The little-known banks loaning billions to failing banks like First Republic : The Indicator from Planet Money Unsung hero of the financial system or enabler of failing banks? Today on the show, how the Federal Home Loan Bank system, originally designed to support homeownership and affordable housing, ended up loaning billions to failing banks like First Republic.

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The banking system that loaned billions to SVB and First Republic

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And I'm Wailin Wong. On a chilly morning last November, a group of state and local government officials gathered on an empty lot in Mesquite, Nev. They were there to break ground on a new affordable housing development.

WOODS: The functionaries all got lined up with hard hats and shovels, all ready for a photo. And one of the special guests was a woman named Nia Girma.

NIA GIRMA: I thought that I was really coming in and getting to work. I didn't realize that you just put a little dirt on your shovel and pose. (Laughter) They were - they said, Nia, you can stop digging.

WOODS: Stop digging, Nia. You can't dig your way out of a hole.

WONG: Yeah, she's like a one-woman construction crew.

WOODS: Yeah.

WONG: Nia's actual title is affordable housing advocate in the Nevada housing division. And in her job in state government, she's seen how hard it can be to find the money for these kinds of projects. But one important source of funding is an institution called the Federal Home Loan Bank.

GIRMA: They've done something really remarkable, which is targeting some funds for affordable housing specifically for Nevada.

WOODS: The Federal Home Loan Bank System funds affordable housing projects. It also loans money to banks that might be running into trouble with liquidity. Four major banks in the U.S. have collapsed this year. All of them, including First Republic, borrowed money from Federal Home Loan Banks before their demise.

WONG: Today on the show - as jitters hit even more regional banks, we talk to an economic policy expert about this 90-year-old piece of financial architecture - what it does, how it has an uncanny knack for showing up in periods of banking turmoil and why he thinks it might be due for an overhaul.

WOODS: If you're not working in the banking or housing industries, you might not ever have heard of the Federal Home Loan Bank System. That's because these banks don't offer services for regular people, like savings and checking accounts.

WONG: Instead, they provide funding to other banks in the form of loans. Last year, Federal Home Loan Banks lent out over $800 billion. That money goes towards helping banks that might be struggling with declining deposits or liquidity issues.

WOODS: And the Federal Home Loan Bank System has been playing this role since 1932. It was the middle of the Great Depression, and the government wanted to support financial institutions that were providing home mortgages.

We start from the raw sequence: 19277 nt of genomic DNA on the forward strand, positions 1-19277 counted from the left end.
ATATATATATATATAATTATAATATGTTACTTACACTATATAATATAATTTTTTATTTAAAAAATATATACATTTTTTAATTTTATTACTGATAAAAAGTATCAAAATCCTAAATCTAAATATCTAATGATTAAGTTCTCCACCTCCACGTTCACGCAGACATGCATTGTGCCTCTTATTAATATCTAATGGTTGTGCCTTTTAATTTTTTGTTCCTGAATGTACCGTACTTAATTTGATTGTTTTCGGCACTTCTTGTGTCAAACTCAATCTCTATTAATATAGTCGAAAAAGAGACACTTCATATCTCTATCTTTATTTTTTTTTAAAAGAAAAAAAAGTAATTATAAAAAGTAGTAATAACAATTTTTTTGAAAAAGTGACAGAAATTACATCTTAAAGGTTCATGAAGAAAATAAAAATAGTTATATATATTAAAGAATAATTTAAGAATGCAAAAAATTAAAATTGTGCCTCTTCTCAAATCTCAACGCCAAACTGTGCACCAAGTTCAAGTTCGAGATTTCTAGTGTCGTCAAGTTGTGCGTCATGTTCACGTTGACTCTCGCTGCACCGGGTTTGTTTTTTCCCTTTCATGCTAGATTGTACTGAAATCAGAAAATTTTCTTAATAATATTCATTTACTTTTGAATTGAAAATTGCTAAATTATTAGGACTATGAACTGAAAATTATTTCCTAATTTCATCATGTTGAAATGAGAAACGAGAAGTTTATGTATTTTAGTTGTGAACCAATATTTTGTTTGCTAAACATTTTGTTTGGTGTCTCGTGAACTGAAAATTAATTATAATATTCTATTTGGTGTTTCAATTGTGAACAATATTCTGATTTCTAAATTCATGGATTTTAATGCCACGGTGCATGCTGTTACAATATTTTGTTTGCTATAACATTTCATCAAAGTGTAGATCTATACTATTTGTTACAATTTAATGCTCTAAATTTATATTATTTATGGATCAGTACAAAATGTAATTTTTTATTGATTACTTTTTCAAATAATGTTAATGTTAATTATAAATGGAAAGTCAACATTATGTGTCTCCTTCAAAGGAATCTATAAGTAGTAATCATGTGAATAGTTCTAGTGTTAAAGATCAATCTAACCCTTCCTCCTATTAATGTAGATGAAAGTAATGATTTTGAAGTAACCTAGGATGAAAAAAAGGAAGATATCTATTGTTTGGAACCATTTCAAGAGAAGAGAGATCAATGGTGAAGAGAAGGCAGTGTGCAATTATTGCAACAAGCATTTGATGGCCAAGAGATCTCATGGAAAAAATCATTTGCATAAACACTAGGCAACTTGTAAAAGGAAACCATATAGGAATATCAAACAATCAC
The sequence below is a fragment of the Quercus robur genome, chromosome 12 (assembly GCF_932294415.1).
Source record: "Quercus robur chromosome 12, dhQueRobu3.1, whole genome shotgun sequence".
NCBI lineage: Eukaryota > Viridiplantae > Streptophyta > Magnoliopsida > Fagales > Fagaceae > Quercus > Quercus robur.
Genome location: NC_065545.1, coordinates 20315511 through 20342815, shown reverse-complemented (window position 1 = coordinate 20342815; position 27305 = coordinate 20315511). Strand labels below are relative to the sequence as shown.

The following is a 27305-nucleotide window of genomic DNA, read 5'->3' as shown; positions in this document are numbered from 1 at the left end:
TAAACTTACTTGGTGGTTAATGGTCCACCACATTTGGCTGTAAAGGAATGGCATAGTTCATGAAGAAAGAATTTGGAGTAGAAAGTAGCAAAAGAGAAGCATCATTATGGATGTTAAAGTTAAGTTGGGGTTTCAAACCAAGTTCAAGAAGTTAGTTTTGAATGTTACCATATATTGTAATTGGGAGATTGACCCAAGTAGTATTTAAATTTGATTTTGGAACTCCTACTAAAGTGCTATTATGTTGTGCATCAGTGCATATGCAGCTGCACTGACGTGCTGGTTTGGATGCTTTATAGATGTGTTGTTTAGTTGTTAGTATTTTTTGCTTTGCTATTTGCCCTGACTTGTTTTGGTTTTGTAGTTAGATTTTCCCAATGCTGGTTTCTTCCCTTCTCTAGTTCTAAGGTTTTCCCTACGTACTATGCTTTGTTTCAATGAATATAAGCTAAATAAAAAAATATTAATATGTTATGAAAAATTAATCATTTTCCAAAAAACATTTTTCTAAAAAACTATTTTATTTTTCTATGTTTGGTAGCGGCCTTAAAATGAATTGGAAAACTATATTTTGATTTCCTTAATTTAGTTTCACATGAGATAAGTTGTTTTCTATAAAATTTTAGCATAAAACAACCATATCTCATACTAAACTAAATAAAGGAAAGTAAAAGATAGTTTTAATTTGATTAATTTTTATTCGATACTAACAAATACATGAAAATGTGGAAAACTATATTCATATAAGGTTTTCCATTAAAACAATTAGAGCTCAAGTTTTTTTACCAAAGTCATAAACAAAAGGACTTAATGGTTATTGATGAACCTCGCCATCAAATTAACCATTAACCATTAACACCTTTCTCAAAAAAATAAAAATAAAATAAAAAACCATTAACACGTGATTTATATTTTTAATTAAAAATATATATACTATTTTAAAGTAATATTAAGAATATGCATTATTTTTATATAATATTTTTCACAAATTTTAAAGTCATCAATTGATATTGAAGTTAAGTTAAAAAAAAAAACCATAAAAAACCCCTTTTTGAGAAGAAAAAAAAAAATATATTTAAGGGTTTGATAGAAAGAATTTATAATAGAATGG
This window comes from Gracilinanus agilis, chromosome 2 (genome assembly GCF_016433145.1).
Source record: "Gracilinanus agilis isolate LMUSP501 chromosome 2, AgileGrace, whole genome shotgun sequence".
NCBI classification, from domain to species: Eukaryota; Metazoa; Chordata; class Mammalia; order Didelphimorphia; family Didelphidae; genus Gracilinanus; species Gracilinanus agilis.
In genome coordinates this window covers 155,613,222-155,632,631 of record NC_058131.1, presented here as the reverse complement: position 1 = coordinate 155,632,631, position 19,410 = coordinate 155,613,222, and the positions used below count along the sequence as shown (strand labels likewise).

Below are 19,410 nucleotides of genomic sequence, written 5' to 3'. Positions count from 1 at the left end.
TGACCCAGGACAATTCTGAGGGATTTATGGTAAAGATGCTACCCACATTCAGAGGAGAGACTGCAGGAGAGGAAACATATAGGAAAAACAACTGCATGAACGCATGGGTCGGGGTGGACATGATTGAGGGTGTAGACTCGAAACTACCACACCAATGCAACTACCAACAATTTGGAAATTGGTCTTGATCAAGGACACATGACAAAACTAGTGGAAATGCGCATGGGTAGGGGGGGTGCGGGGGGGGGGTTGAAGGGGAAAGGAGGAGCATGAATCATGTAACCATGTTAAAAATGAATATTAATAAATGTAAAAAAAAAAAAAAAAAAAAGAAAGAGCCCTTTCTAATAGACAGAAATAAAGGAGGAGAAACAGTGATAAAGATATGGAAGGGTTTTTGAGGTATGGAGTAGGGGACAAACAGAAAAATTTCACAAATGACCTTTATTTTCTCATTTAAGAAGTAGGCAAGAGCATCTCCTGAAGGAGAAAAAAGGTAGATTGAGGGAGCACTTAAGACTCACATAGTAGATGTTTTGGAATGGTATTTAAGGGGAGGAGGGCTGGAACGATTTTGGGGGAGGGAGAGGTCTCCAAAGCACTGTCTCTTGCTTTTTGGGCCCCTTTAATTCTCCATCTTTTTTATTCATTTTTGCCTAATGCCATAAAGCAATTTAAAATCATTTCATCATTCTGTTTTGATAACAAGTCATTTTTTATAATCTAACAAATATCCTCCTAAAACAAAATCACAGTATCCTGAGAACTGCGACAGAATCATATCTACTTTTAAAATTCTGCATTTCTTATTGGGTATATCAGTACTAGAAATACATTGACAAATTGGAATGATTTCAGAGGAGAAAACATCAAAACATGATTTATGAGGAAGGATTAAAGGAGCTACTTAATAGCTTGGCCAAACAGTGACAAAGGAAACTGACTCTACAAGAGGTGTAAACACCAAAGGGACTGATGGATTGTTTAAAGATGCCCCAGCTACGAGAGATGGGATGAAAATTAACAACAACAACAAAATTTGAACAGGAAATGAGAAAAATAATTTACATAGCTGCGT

WONG: So the government set up a dozen regional banks that would support mortgage lenders in their areas. Aaron Klein is a senior fellow in economic studies at the Brookings Institution. He says this structure of regional hubs was modeled after the Federal Reserve.

AARON KLEIN: There were 12 Federal Home Loan Banks, just like there are 12 Federal Reserve regional banks, and they were set up as a cooperative structure owned by their membership.

WOODS: At first, that membership was limited to financial institutions that provided mortgages. But in 1989, the system was opened up to commercial banks and credit unions. And that meant all kinds of banks could tap into what Aaron says is a very special, under-the-radar system.

KLEIN: The home loan bank system has one of the great business models of society, which is uniquely given by the federal government. Nobody else has this model.

WONG: So here's what the Federal Home Loan Banks do. They raise money by selling bonds, which Aaron says are considered very safe investments, like U.S. Treasuries. Then they lend money to their members, often at lower rates than what their member banks can get elsewhere.

WOODS: Now, a bank that wants one of these loans has to provide collateral - you know, something that the Federal Home Loan Bank can sell if the borrower can't pay back the loan. And a common form of collateral is a mortgage.

WONG: This system of loans is very similar to the way that banks borrow money from the Federal Reserve. But let's say a bank that's taken out one of these loans gets into trouble and fails. This is where things get interesting for the Federal Home Loan Banks.

KLEIN: The home loan bank gets to go in first - above the taxpayer, above the Federal Reserve - through a legal mechanism called a super lien and be made whole.

WOODS: A super lien - you know those passes that you can buy at amusement parks to skip the line and get on the ride before everybody else? Well, that's what this super lien is. Federal Home Loan Banks get to jump at the front of the queue to get paid back.